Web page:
‘A kick in the stomach’ as broke Bulls are docked six points

Mick Potter
Mick Potter
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BRADFORD head coach Mick Potter described the decision to dock the Bulls six points for breaching the game’s insolvency regulations as a “kick in the stomach”.

The ailing Super League club had been bracing themselves for today’s announcement since entering administration on June 26 but Potter insists it is harsh on the players.

The points deduction takes immediate effect and drops the Bulls out of the play-off positions, from seventh to ninth, ahead of Sunday’s trip to Warrington, with Huddersfield and Hull KR moving above them in the table.

Bradford have won three of their last four matches despite the massive uncertainty over the club’s future to raise hopes of a top-eight finish for the first time in four years.

“It’s disappointing,” said Potter, who is working on a voluntary basis after being among 16 full-time staff made redundant by administrator Brendan Guilfoyle last month.

“It’s no surprise. We understood that’s what happens when you go into administration, it’s part of the process for this type of thing.

“But it’s a massive kick in the stomach for the players, who have done all they possibly could to get results, and also the fans, who have done over and above what they had to do.

“It’s just disappointing, sitting on the sidelines waiting for your punishment, especially when you’ve not instigated any of it.”

Bradford received the maximum penalty laid down in the Rugby Football League’s operational rules.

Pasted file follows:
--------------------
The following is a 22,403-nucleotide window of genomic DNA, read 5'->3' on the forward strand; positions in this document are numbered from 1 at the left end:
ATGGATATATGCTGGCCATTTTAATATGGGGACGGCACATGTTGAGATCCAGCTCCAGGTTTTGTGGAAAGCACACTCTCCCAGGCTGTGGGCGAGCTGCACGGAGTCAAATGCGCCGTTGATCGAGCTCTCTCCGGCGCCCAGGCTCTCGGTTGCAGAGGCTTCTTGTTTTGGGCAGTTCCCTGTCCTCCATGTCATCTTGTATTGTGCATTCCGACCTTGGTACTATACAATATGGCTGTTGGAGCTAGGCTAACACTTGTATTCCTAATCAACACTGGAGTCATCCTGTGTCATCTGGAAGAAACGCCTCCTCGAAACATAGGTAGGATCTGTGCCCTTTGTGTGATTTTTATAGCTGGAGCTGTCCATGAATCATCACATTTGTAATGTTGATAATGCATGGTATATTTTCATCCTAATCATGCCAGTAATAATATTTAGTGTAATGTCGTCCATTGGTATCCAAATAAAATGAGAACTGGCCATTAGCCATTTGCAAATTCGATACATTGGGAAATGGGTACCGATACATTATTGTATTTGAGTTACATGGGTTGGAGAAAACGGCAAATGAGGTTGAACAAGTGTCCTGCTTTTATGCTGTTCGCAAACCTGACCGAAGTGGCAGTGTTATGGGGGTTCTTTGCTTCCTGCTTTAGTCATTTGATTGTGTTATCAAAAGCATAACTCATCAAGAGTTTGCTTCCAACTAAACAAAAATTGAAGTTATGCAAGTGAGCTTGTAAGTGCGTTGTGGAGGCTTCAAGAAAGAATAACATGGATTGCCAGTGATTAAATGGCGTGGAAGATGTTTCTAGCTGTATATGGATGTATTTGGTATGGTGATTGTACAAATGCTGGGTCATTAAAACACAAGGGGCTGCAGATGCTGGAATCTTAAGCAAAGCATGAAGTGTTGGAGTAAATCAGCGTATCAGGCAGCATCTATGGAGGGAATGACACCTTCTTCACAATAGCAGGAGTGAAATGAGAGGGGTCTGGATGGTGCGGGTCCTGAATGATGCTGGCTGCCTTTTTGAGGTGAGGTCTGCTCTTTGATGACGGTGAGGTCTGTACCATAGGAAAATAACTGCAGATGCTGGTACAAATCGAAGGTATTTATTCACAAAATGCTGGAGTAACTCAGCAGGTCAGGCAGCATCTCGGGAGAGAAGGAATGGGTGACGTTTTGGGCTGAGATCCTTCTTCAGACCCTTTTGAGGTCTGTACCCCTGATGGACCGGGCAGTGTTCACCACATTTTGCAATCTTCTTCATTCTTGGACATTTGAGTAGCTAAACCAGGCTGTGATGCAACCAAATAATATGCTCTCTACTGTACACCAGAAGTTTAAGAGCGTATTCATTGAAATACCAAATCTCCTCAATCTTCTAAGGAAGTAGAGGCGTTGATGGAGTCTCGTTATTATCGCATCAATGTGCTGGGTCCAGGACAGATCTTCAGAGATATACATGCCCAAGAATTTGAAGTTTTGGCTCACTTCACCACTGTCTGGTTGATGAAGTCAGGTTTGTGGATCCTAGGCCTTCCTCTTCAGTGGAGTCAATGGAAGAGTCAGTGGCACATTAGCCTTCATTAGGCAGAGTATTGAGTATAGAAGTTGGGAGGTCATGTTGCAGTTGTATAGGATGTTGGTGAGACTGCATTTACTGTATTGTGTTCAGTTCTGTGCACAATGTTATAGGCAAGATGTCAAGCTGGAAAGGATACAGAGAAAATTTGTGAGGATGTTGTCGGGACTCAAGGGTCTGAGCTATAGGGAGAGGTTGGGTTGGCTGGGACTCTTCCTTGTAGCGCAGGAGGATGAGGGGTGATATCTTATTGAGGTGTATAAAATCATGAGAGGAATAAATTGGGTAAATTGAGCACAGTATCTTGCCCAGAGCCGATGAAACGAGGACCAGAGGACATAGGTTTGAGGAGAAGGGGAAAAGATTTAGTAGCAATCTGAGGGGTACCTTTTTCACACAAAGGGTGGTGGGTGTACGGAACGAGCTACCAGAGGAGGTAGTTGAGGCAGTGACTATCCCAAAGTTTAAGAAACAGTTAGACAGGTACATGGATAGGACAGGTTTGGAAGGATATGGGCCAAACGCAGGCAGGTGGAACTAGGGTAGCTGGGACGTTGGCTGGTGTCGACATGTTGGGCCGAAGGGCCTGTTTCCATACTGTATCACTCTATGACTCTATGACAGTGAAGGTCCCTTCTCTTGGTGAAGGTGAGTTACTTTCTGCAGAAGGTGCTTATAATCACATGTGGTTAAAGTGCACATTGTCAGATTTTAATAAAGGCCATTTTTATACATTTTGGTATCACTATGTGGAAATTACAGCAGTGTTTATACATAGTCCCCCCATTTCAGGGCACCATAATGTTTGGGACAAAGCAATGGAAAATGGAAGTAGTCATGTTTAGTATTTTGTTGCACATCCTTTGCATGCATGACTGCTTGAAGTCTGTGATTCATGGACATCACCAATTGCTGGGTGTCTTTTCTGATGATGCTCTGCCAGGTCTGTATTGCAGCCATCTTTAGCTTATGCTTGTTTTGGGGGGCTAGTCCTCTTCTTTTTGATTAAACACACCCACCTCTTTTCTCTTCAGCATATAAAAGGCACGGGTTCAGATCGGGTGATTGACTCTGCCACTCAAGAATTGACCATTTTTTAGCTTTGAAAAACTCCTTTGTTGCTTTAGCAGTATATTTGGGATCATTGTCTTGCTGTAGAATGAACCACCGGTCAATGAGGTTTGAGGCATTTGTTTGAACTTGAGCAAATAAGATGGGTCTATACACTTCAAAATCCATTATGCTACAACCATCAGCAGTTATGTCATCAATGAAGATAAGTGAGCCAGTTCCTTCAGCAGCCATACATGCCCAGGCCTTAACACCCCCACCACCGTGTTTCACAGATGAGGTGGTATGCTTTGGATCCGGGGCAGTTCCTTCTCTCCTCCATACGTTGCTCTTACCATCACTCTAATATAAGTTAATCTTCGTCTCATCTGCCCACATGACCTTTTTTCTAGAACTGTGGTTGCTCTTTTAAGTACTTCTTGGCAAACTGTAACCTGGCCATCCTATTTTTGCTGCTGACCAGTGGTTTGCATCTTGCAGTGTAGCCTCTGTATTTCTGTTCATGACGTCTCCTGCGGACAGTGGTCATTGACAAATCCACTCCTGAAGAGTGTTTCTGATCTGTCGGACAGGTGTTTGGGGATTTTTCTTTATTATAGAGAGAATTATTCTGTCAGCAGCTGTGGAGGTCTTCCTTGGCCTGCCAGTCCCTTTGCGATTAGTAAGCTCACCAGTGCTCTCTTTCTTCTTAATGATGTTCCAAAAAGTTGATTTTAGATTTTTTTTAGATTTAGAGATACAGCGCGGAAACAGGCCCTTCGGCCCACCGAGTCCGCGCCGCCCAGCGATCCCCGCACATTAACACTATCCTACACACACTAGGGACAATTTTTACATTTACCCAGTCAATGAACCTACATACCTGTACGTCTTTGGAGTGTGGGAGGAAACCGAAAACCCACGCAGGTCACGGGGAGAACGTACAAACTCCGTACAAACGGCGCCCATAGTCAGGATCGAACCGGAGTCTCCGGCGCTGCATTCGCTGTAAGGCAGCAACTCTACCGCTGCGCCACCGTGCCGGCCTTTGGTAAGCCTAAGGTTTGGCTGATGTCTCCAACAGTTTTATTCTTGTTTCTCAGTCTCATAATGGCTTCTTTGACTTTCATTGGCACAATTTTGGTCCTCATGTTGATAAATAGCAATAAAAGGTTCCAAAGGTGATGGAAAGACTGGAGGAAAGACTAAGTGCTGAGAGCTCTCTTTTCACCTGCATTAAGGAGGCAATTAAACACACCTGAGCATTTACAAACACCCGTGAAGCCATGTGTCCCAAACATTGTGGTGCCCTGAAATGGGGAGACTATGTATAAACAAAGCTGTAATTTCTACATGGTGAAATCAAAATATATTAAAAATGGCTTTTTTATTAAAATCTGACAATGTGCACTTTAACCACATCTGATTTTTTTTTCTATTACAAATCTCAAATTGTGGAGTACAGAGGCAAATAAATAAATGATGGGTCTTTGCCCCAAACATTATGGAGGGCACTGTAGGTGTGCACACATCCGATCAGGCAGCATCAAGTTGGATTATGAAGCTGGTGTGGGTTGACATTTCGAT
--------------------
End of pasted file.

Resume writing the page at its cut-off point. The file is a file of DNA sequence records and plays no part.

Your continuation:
The RFL board of directors exercised some flexibility by docking Wakefield and Crusaders four points when they entered administration on the eve of the 2011 season after taking into account the new owners’ willingness to pay off some of the debts to creditors.

Although Guilfoyle has found a potential buyer, any deal is some way off being completed.

He yesterday passed on details of a formal, written offer from the ABC consortium, a group of local Asian businessmen, to the RFL but it is conditional on them being able to buy back the lease to Odsal Stadium and receiving a guarantee on the Bulls remaining in Super League.

He has until this Friday to avoid putting the club into liquidation, although he has the option of a further extension of the deadline if he feels he can complete a deal.

Meanwhile Potter has paid tribute to Warrington for their decision to hand over all proceeds from away-ticket sales for Sunday’s game.

“It’s a fantastic gesture,” Potter said. “It shows what Bradford means to the competition. People want Bradford to be in Super League.”

Warrington are following the example of Leeds, who donated money from away-ticket sales for last Friday’s derby to Bradford, while Widnes made a similar gesture earlier this season.

The Wolves are putting the cash from Sunday’s game directly into the hardship fund which was set up by fans to provide help to the Bradford staff who were laid off.

Potter, whose wife Megan was also made redundant, admits any financial assistance would be welcome but says it cannot be a long-term solution.

“It will be a good outcome for some people to secure a bit of income,” he said.

“But you can’t be expecting handouts from every single team we play. It’s admirable but long-term Bradford want to be standing on their own two feet.”

A spokesman for BullBuilder, the Bradford supporters trust who set up the hardship fund which is being administered by club pastor Warren Evans, said they have received in excess of £2,500 in anonymous donations from fans so far.

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